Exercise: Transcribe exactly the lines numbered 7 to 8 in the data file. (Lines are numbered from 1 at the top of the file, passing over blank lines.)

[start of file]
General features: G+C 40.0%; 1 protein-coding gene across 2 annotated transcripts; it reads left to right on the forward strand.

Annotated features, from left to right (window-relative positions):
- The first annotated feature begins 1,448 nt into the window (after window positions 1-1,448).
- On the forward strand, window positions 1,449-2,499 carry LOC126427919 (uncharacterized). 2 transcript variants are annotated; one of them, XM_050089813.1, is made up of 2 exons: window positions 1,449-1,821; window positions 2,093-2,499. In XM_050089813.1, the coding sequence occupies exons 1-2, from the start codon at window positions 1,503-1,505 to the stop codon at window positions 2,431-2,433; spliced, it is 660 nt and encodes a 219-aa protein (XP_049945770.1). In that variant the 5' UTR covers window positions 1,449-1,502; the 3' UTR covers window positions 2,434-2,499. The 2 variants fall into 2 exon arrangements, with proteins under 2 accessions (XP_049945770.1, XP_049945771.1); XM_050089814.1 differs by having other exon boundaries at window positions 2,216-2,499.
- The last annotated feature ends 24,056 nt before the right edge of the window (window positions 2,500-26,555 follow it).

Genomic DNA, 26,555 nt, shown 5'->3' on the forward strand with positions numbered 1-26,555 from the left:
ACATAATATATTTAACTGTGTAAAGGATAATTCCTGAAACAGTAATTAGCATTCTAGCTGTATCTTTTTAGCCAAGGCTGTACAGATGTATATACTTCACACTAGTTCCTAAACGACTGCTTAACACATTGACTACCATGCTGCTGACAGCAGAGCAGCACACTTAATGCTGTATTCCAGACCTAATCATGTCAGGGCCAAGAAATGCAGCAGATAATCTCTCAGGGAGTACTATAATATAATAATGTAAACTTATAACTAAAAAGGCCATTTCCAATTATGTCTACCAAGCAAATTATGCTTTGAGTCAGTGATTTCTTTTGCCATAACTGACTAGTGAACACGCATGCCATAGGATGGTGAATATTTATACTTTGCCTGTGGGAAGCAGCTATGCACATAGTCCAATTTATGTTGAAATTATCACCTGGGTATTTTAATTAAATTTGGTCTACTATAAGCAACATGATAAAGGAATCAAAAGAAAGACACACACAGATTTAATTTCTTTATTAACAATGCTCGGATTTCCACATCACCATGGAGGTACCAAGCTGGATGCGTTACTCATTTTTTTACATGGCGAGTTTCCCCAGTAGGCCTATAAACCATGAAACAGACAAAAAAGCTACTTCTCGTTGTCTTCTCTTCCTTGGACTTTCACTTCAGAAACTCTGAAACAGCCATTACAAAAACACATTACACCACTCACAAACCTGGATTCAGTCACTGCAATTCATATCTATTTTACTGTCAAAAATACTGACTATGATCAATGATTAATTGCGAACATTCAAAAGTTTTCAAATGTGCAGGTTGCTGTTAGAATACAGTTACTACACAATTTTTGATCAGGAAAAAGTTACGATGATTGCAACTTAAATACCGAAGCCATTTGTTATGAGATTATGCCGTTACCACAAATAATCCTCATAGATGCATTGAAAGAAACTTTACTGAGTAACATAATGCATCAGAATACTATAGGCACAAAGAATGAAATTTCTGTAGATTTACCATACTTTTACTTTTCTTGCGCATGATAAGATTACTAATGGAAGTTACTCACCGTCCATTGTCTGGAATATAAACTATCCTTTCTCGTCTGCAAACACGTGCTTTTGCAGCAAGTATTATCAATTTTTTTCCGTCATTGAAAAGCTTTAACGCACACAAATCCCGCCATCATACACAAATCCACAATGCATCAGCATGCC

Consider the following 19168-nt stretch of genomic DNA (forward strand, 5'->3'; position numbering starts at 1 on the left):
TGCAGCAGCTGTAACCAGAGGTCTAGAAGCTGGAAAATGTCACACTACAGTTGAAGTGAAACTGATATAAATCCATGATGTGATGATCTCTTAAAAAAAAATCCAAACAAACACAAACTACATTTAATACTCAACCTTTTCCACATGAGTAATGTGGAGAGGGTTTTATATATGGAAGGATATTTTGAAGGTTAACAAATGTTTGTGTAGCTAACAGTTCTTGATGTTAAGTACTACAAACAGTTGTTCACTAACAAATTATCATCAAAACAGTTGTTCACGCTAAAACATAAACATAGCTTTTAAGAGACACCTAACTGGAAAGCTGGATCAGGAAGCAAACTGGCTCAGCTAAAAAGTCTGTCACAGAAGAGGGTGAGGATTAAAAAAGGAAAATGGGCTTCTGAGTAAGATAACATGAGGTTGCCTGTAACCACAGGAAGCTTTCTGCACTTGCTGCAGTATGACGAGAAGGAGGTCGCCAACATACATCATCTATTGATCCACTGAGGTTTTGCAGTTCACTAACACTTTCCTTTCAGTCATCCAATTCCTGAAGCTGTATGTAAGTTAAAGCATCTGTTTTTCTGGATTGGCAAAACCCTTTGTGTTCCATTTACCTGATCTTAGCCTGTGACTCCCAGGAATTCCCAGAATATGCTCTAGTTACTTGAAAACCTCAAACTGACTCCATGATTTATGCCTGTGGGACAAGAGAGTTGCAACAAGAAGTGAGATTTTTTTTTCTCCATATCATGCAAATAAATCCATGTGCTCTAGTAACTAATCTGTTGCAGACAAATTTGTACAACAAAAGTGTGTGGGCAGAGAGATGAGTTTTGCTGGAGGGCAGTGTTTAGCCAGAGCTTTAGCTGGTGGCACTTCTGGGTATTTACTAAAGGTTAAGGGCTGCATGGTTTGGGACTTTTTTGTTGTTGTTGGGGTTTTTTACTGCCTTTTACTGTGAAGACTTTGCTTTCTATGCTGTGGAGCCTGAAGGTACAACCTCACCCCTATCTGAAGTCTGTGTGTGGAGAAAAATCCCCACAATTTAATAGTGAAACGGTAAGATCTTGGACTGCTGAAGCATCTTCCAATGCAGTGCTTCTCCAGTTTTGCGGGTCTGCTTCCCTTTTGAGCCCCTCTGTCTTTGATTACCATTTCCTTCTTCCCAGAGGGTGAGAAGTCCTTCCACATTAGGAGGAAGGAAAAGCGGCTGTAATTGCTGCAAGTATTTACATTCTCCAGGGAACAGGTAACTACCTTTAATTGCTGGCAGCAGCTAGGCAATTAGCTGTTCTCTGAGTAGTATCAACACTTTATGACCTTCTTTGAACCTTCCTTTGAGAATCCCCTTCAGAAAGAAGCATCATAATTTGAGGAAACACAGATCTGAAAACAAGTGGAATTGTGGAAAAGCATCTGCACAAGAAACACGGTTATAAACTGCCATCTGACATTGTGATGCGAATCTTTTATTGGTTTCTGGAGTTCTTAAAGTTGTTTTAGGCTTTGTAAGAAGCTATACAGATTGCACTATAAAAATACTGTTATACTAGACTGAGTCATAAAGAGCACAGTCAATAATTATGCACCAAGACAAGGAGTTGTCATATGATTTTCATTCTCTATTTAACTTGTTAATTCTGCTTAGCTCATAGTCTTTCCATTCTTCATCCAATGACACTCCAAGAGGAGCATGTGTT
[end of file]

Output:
ACATAATATATTTAACTGTGTAAAGGATAATTCCTGAAACAGTAATTAGCATTCTAGCTGTATCTTTTTAGCCAAGGCTGTACAGATGTATATACTTCACACTAGTTCCTAAACGACTGCTTAACACATTGACTACCATGCTGCTGACAGCAGAGCAGCACACTTAATGCTGTATTCCAGACCTAATCATGTCAGGGCCAAGAAATGCAGCAGATAATCTCTCAGGGAGTACTATAATATAATAATGTAAACTTATAACTAAAAAGGCCATTTCCAATTATGTCTACCAAGCAAATTATGCTTTGAGTCAGTGATTTCTTTTGCCATAACTGACTAGTGAACACGCATGCCATAGGATGGTGAATATTTATACTTTGCCTGTGGGAAGCAGCTATGCACATAGTCCAATTTATGTTGAAATTATCACCTGGGTATTTTAATTAAATTTGGTCTACTATAAGCAACATGATAAAGGAATCAAAAGAAAGACACACACAGATTTAATTTCTTTATTAACAATGCTCGGATTTCCACATCACCATGGAGGTACCAAGCTGGATGCGTTACTCATTTTTTTACATGGCGAGTTTCCCCAGTAGGCCTATAAACCATGAAACAGACAAAAAAGCTACTTCTCGTTGTCTTCTCTTCCTTGGACTTTCACTTCAGAAACTCTGAAACAGCCATTACAAAAACACATTACACCACTCACAAACCTGGATTCAGTCACTGCAATTCATATCTATTTTACTGTCAAAAATACTGACTATGATCAATGATTAATTGCGAACATTCAAAAGTTTTCAAATGTGCAGGTTGCTGTTAGAATACAGTTACTACACAATTTTTGATCAGGAAAAAGTTACGATGATTGCAACTTAAATACCGAAGCCATTTGTTATGAGATTATGCCGTTACCACAAATAATCCTCATAGATGCATTGAAAGAAACTTTACTGAGTAACATAATGCATCAGAATACTATAGGCACAAAGAATGAAATTTCTGTAGATTTACCATACTTTTACTTTTCTTGCGCATGATAAGATTACTAATGGAAGTTACTCACCGTCCATTGTCTGGAATATAAACTATCCTTTCTCGTCTGCAAACACGTGCTTTTGCAGCAAGTATTATCAATTTTTTTCCGTCATTGAAAAGCTTTAACGCACACAAATCCCGCCATCATACACAAATCCACAATGCATCAGCATGCC

Consider the following 19168-nt stretch of genomic DNA (forward strand, 5'->3'; position numbering starts at 1 on the left):